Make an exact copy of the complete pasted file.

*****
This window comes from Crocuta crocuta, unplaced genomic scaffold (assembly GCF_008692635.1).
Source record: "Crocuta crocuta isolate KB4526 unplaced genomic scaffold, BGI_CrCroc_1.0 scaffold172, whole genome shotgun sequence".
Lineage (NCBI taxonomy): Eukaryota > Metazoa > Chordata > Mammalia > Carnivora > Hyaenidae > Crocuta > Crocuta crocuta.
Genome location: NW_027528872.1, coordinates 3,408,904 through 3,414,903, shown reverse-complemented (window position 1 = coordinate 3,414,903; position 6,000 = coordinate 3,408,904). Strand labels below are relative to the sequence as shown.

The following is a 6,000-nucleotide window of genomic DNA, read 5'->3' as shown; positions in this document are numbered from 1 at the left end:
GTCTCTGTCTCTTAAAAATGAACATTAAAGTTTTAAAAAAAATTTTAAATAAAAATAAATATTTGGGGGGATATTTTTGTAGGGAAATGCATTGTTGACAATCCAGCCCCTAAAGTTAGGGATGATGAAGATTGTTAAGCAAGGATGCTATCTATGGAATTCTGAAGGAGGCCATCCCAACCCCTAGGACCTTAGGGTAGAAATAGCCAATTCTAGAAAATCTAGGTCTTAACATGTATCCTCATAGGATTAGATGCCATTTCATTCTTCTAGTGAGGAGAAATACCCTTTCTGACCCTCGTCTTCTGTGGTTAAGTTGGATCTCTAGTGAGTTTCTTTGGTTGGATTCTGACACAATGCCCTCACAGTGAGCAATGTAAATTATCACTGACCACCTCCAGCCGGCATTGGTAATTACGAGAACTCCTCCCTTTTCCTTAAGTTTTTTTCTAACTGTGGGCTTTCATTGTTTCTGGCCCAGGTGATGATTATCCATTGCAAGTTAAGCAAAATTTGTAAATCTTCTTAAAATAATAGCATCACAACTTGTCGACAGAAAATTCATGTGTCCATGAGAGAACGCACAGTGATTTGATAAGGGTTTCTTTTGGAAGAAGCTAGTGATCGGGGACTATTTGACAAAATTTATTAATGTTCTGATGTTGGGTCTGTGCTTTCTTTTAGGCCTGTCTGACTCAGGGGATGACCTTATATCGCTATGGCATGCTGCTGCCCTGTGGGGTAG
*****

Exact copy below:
This window comes from Crocuta crocuta, unplaced genomic scaffold (assembly GCF_008692635.1).
Source record: "Crocuta crocuta isolate KB4526 unplaced genomic scaffold, BGI_CrCroc_1.0 scaffold172, whole genome shotgun sequence".
Lineage (NCBI taxonomy): Eukaryota > Metazoa > Chordata > Mammalia > Carnivora > Hyaenidae > Crocuta > Crocuta crocuta.
Genome location: NW_027528872.1, coordinates 3,408,904 through 3,414,903, shown reverse-complemented (window position 1 = coordinate 3,414,903; position 6,000 = coordinate 3,408,904). Strand labels below are relative to the sequence as shown.

The following is a 6,000-nucleotide window of genomic DNA, read 5'->3' as shown; positions in this document are numbered from 1 at the left end:
GTCTCTGTCTCTTAAAAATGAACATTAAAGTTTTAAAAAAAATTTTAAATAAAAATAAATATTTGGGGGGATATTTTTGTAGGGAAATGCATTGTTGACAATCCAGCCCCTAAAGTTAGGGATGATGAAGATTGTTAAGCAAGGATGCTATCTATGGAATTCTGAAGGAGGCCATCCCAACCCCTAGGACCTTAGGGTAGAAATAGCCAATTCTAGAAAATCTAGGTCTTAACATGTATCCTCATAGGATTAGATGCCATTTCATTCTTCTAGTGAGGAGAAATACCCTTTCTGACCCTCGTCTTCTGTGGTTAAGTTGGATCTCTAGTGAGTTTCTTTGGTTGGATTCTGACACAATGCCCTCACAGTGAGCAATGTAAATTATCACTGACCACCTCCAGCCGGCATTGGTAATTACGAGAACTCCTCCCTTTTCCTTAAGTTTTTTTCTAACTGTGGGCTTTCATTGTTTCTGGCCCAGGTGATGATTATCCATTGCAAGTTAAGCAAAATTTGTAAATCTTCTTAAAATAATAGCATCACAACTTGTCGACAGAAAATTCATGTGTCCATGAGAGAACGCACAGTGATTTGATAAGGGTTTCTTTTGGAAGAAGCTAGTGATCGGGGACTATTTGACAAAATTTATTAATGTTCTGATGTTGGGTCTGTGCTTTCTTTTAGGCCTGTCTGACTCAGGGGATGACCTTATATCGCTATGGCATGCTGCTGCCCTGTGGGGTAG